Colombian consul recalled from Venezuela’s restive Zulia state

Colombia recalled its top diplomat in Venezuela’s second largest city last week after President Hugo Ch├ívez threatened to expel the official for allegedly expressing support for his political opponents. Ch├ívez criticized Colombia’s consul in Maracaibo, Carlos Galvis, for privately welcoming the opposition victory in Zulia state, which borders Colombia, in the recent gubernatorial elections. In a secretly recorded telephone conversation broadcast on state TV, Galvis called the opposition’s electoral gains “very good news.” Ch├ívez demanded Colombia recall Galvis, adding, “If not, I’ll expel him.”

In statements to the press, Galvis protested that Venezuela’s security forces were evidently eavesdropping on him. “It’s a violation of one of my fundamental rights, the right to privacy,” he told Venezuela’s Union Radio. But he also told Colombia’s RCN TV that a Venezuelan journalist had “cloned” mobile and fixed telephones at the consulate, implying that an imposter may have made the controversial phone call pretending to be him. (AP, Dec. 2; Prensa Latina, Nov. 30)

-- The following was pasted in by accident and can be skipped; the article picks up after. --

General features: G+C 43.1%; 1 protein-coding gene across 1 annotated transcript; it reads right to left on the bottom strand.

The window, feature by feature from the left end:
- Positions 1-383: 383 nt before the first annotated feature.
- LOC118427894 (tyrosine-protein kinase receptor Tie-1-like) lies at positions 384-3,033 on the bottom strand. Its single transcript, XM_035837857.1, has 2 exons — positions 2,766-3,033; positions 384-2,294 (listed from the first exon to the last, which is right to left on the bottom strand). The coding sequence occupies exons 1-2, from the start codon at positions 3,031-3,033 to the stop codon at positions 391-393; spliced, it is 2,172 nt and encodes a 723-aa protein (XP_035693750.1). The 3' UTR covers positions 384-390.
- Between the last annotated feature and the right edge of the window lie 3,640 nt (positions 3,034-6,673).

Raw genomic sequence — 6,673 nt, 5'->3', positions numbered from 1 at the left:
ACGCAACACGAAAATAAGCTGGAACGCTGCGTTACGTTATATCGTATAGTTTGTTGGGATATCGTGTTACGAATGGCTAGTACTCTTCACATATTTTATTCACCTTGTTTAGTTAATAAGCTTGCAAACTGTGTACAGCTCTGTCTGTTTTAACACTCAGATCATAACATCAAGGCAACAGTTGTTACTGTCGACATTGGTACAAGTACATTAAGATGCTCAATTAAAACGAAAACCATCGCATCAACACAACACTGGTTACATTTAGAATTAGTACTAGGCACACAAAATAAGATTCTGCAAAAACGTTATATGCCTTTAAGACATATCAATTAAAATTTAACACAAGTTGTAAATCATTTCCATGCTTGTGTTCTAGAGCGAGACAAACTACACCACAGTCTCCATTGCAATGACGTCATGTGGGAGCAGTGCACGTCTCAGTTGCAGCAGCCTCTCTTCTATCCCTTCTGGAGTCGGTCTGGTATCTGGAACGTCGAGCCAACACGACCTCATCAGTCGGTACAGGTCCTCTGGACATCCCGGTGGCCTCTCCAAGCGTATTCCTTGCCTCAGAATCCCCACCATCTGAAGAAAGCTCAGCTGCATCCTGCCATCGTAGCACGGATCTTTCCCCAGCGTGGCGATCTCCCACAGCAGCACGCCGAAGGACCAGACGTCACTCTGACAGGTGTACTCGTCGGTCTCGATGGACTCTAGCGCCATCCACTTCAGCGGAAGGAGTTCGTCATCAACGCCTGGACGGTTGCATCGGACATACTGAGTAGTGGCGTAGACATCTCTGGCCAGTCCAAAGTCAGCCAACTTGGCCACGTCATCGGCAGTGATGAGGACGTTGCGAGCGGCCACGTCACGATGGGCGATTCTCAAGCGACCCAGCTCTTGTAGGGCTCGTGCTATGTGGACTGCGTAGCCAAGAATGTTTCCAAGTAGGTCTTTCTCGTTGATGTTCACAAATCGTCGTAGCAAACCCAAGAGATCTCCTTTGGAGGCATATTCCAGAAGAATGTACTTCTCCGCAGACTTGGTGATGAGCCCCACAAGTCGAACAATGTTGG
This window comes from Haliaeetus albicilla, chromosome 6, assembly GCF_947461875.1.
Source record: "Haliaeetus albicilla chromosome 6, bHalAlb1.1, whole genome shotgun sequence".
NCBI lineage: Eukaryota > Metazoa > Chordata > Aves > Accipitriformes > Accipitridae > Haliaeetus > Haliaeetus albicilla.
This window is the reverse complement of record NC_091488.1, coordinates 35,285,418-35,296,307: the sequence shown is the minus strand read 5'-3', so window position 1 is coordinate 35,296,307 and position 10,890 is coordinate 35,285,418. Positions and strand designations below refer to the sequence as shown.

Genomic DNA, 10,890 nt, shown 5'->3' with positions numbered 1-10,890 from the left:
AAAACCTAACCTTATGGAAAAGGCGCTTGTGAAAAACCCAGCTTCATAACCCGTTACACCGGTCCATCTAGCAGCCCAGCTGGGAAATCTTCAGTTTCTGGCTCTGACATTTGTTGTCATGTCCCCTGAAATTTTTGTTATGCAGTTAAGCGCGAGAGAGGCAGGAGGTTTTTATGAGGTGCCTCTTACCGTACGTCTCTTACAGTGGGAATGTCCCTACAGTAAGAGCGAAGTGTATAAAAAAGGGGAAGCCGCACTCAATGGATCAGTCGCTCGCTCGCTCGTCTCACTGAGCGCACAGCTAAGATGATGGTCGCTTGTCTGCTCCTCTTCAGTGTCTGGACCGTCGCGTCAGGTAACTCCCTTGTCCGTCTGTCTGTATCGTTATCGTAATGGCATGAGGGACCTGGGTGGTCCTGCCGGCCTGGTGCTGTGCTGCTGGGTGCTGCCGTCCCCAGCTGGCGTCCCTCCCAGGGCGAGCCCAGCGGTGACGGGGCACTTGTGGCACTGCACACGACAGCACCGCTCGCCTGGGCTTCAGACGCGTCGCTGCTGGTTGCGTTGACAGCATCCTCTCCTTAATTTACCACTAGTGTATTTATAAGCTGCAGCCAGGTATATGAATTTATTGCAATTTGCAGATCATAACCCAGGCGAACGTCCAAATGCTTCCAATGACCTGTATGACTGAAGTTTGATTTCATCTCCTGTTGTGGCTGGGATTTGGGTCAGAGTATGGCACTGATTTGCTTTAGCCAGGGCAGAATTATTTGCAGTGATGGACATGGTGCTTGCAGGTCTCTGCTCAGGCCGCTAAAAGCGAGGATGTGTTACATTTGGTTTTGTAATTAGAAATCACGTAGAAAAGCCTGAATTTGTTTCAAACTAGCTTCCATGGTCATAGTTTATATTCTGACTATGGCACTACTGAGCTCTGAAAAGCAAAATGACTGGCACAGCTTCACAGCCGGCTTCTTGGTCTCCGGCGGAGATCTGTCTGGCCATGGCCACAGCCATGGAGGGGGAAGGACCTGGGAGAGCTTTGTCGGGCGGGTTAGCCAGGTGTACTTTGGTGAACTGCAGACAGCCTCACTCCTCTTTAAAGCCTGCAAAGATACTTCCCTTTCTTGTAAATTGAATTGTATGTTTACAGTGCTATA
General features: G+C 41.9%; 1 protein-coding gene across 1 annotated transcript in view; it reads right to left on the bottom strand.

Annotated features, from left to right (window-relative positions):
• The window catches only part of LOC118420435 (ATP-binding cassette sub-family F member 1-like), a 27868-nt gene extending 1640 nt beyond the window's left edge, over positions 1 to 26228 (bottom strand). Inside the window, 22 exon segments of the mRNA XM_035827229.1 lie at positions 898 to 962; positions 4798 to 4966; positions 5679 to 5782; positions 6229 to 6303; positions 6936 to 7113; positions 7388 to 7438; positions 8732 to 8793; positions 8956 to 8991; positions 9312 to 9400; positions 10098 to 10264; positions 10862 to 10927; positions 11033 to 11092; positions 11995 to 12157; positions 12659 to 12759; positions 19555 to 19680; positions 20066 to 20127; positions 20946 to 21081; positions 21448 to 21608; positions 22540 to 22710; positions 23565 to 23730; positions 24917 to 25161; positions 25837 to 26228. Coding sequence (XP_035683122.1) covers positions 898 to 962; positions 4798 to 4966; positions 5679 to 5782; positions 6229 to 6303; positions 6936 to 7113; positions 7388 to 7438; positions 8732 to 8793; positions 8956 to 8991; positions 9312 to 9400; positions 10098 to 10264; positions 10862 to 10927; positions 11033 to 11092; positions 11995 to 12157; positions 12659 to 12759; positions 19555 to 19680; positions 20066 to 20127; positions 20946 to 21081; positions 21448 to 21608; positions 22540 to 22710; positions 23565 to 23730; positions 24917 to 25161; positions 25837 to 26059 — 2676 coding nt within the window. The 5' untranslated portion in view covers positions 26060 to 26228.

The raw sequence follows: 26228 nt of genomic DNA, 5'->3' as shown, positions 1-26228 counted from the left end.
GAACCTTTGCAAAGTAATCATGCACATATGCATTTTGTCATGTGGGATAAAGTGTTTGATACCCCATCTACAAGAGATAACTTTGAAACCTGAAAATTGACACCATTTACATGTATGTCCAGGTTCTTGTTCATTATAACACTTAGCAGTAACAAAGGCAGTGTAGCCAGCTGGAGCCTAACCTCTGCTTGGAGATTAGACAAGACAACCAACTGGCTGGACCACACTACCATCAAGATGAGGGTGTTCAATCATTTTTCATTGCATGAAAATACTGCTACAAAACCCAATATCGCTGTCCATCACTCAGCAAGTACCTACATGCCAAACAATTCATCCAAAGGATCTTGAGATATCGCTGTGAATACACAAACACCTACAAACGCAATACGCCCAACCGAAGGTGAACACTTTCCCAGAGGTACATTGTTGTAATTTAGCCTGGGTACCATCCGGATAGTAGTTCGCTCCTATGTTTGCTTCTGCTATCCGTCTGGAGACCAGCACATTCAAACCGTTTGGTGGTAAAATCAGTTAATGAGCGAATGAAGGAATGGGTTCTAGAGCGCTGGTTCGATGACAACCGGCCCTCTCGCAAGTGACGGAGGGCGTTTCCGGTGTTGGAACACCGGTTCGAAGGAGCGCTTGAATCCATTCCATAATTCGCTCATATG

The Venezuelan and Colombian governments have long traded accusations over Zulia, with Caracas charging Colombian infiltration of right-wing paramilitaries to back up the opposition and Bogotá counter-charging use of the territory as a staging ground by the FARC guerillas.

On Dec. 5, eight Colombian National Police agents were killed and one injured in a FARC ambush on a patrol near the Venezuelan border in Fortul municipality, Arauca department (across from the Venezuelan state of Apure, to Zulia’s south). (Bloomberg from AFP, Dec. 5)

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